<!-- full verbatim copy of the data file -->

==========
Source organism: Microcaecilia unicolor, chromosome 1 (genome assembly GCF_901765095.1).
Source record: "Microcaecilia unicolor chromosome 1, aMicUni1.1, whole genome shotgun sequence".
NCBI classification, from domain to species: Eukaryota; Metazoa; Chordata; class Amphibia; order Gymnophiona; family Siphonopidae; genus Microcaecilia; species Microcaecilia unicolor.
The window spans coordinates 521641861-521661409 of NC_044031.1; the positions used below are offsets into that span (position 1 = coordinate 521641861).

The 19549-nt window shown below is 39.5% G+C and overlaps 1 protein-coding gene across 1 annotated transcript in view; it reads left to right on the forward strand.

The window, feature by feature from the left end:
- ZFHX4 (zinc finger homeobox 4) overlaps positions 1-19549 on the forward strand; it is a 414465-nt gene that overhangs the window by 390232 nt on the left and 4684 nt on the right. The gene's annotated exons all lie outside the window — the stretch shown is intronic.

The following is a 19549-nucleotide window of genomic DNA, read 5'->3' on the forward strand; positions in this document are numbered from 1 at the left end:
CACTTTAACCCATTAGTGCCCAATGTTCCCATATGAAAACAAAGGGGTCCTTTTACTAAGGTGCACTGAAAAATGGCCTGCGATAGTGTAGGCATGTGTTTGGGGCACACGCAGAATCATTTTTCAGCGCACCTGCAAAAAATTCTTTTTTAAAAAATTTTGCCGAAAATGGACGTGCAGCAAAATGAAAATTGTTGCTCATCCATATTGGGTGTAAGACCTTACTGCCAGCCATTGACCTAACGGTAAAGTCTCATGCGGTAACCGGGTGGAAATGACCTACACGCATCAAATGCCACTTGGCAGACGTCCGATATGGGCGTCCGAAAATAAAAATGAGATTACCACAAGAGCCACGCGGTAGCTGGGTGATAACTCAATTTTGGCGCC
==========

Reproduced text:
Source organism: Microcaecilia unicolor, chromosome 1 (genome assembly GCF_901765095.1).
Source record: "Microcaecilia unicolor chromosome 1, aMicUni1.1, whole genome shotgun sequence".
NCBI classification, from domain to species: Eukaryota; Metazoa; Chordata; class Amphibia; order Gymnophiona; family Siphonopidae; genus Microcaecilia; species Microcaecilia unicolor.
The window spans coordinates 521641861-521661409 of NC_044031.1; the positions used below are offsets into that span (position 1 = coordinate 521641861).

The 19549-nt window shown below is 39.5% G+C and overlaps 1 protein-coding gene across 1 annotated transcript in view; it reads left to right on the forward strand.

The window, feature by feature from the left end:
- ZFHX4 (zinc finger homeobox 4) overlaps positions 1-19549 on the forward strand; it is a 414465-nt gene that overhangs the window by 390232 nt on the left and 4684 nt on the right. The gene's annotated exons all lie outside the window — the stretch shown is intronic.

The following is a 19549-nucleotide window of genomic DNA, read 5'->3' on the forward strand; positions in this document are numbered from 1 at the left end:
CACTTTAACCCATTAGTGCCCAATGTTCCCATATGAAAACAAAGGGGTCCTTTTACTAAGGTGCACTGAAAAATGGCCTGCGATAGTGTAGGCATGTGTTTGGGGCACACGCAGAATCATTTTTCAGCGCACCTGCAAAAAATTCTTTTTTAAAAAATTTTGCCGAAAATGGACGTGCAGCAAAATGAAAATTGTTGCTCATCCATATTGGGTGTAAGACCTTACTGCCAGCCATTGACCTAACGGTAAAGTCTCATGCGGTAACCGGGTGGAAATGACCTACACGCATCAAATGCCACTTGGCAGACGTCCGATATGGGCGTCCGAAAATAAAAATGAGATTACCACAAGAGCCACGCGGTAGCTGGGTGATAACTCAATTTTGGCGCC